San Francisco Supervisor Hillary Ronen's office is seen closed with a posting on her door inside San Francisco City Hall Friday, June 23, 2017. (Jessica Christian/S.F. Examiner)

San Francisco Supervisor Hillary Ronen's office is seen closed with a posting on her door inside San Francisco City Hall Friday, June 23, 2017. (Jessica Christian/S.F. Examiner)

Board committee approves $32.7M in changes to mayor’s budget proposal for next year

After days of politically-charged negotiations, the Board of Supervisors Budget and Finance Committee approved Mayor Ed Lee’s $10.1 billion budget proposal late Friday afternoon.

The approval, however, came amid a rift between moderates on the board and the progressives, who were a no-show at City Hall Friday following a breakdown in negotiations late Thursday.

The board’s finance committee chair, Supervisor Malia Cohen, negotiated a deal with the Mayor’s Office by 4:15 p.m. Friday after a series delays, changing a total of $32.7 million in spending to the mayor’s $10.1 billion budget proposal for the next fiscal year.

The changes mean more money for vital services that were requested during the committee process by low-income residents, nonprofit leaders and community advocates.

The agreement includes $4 million for more child care subsidies to help reduce a wait-list of 2,400 children, and $1.5 million in additional rental subsidies to house 100 homeless persons at $1,500 per month for one year and prevent an additional 100 people from being evicted at $1,000 per month.

SEE RELATED: City Hall’s budget drama continues, Peskin removes himself from finance committee

There was an additional $2.4 million to pay for maintenance of supportive housing units and staffing.

The committee reviews the mayor’s budget proposal, makes cuts and then adds back the money to other spending priorities based on requests from board members, community advocates and nonprofit leaders. But the amount of money the committee can cut from the proposal in a negotiation with the Mayor’s Office is often a politically charged exercise.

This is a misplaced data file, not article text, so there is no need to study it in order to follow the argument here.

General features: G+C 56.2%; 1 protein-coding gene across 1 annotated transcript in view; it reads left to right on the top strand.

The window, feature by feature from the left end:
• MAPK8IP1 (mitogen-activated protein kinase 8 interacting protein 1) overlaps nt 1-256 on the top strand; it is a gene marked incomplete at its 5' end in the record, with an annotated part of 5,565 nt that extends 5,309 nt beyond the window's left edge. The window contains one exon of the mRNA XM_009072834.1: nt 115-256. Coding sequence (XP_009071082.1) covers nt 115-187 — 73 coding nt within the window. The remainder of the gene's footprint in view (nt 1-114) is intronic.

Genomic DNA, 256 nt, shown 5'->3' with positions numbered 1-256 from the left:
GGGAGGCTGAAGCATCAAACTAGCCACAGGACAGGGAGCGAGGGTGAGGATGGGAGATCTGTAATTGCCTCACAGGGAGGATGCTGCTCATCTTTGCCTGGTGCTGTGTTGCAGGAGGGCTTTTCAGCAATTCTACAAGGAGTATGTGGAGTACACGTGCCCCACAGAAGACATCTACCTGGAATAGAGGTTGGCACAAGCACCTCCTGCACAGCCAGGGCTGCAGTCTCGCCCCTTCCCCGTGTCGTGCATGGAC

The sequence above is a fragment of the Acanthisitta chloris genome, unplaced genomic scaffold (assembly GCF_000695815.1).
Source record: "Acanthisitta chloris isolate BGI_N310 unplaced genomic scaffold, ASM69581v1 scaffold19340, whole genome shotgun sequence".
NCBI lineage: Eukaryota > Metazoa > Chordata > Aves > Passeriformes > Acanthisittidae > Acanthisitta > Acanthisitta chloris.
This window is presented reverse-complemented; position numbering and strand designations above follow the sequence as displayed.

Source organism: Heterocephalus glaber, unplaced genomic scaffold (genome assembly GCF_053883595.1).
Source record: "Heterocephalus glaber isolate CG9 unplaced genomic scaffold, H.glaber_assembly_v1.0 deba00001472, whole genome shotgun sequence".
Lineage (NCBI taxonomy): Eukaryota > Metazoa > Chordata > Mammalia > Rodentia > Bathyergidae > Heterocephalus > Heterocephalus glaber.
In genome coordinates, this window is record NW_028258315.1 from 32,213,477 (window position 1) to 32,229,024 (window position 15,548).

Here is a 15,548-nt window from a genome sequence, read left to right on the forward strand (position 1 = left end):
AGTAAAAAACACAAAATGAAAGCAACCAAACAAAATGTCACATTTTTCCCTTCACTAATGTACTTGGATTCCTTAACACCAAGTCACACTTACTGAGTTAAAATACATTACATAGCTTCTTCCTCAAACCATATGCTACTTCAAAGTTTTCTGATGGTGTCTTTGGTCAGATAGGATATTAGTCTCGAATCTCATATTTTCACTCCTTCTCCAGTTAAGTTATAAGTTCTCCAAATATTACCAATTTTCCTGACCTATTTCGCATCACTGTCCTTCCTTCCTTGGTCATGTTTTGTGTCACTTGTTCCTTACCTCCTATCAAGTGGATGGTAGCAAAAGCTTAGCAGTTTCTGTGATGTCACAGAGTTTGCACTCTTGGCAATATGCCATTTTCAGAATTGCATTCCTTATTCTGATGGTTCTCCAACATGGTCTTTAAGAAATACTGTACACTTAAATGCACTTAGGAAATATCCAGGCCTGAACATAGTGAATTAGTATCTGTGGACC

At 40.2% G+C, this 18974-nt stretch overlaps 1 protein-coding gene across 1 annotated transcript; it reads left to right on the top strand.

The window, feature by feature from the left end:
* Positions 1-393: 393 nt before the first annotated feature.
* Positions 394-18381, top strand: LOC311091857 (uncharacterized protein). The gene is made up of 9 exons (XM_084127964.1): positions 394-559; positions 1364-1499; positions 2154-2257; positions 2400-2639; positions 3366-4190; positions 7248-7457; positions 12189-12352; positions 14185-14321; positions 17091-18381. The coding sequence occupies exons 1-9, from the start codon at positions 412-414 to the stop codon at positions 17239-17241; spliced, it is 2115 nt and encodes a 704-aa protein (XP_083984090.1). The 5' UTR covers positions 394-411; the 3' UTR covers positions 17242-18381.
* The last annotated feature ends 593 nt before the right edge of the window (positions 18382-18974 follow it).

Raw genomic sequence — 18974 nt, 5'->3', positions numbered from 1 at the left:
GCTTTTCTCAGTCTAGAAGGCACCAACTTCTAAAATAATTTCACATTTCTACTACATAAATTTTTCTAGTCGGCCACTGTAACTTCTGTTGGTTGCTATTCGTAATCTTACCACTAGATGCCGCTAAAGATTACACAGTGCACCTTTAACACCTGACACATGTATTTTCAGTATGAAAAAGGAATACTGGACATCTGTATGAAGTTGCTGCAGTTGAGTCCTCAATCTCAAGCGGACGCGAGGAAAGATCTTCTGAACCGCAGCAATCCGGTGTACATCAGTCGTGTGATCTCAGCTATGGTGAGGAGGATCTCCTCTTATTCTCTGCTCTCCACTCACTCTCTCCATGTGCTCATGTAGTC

That was the case Thursday when Supervisor Aaron Peskin attempted to join Cohen in negotiations with Cohen and Lee, but the mayor refused to meet with him. That’s when Peskin walked away from City Hall unexpectedly and budget negotiations subsequently unraveled.

Peskin officially withdrew himself from the committee Friday after previously indicating he no longer wanted to serve on it. He had expressed frustration Thursday that the committee and mayor weren’t willing to cut more from the budget to fund a greater number of the add-backs, which are services for the city’s lowest-income residents.

The committee had made $29 million in cuts to the first year of the two-year budget proposal, and after Cohen struck the deal the total amount the committee repurposed was $46 million, of which $32.7 million was for the upcoming fiscal year beginning July 1.

In addition to the larger citywide add-backs, each district supervisor had requests specific to their neighborhood needs.

Peskin’s add-backs included $120,000 for the Pit Stop toilets in Lower Polk Street and several for Chinatown, including $45,000 to restore an arts program for low-income families living in single-room occupancy hotels.

Supervisor Katy Tang’s add-backs included $220,000 for a homeless outreach team specifically for the Sunset neighborhood she represents.

Board of Supervisors President London Breed’s add-backs addressed women’s health, signage warning of car break-ins and a renovation of the Fillmore and Turk Mini Park.

Supervisor Hillary Ronen’s funded add-back list in the committee-approved budget proposal included $150,000 for late night outreach for sex workers and $100,000 to register the Calle 24/Latino Heritage District as a California Registered Historic Resources District, as well as $110,000 for a staff position to work on the Mission’s area development plan.

Cohen’s add-back list includes $100,000 for capital improvements to the Bayview Opera House, $90,000 for court resurfacing in the Sunnydale neighborhood and $200,000 for senior fitness programs at IT Bookman and George Davis senior centers.

While progressive members of the board were not at City Hall to review the final add-back list, Cohen said she incorporated their top funding requests.

“It’s something that every one of my colleagues should be able to stand behind and it reflects the consensus that we have worked so hard to build throughout this entire process,” Cohen said when announcing the deal during the committee hearing Friday.

Prior to the vote, Ronen said her no-show at City Hall on Friday wasn’t a protest, but that she had always planned to be in the community, such as to attend a park opening. She also said that Cohen should have postponed budget negotiations until Monday when progressive supervisors would be at City Hall — two of whom were out of town traveling — and after Pride weekend.

“I do think it’s problematic that they’re doing budget negotiations and it’s the first day of Pride,” Ronen said.

The full board is scheduled to vote on the budget proposal July 18.Politics

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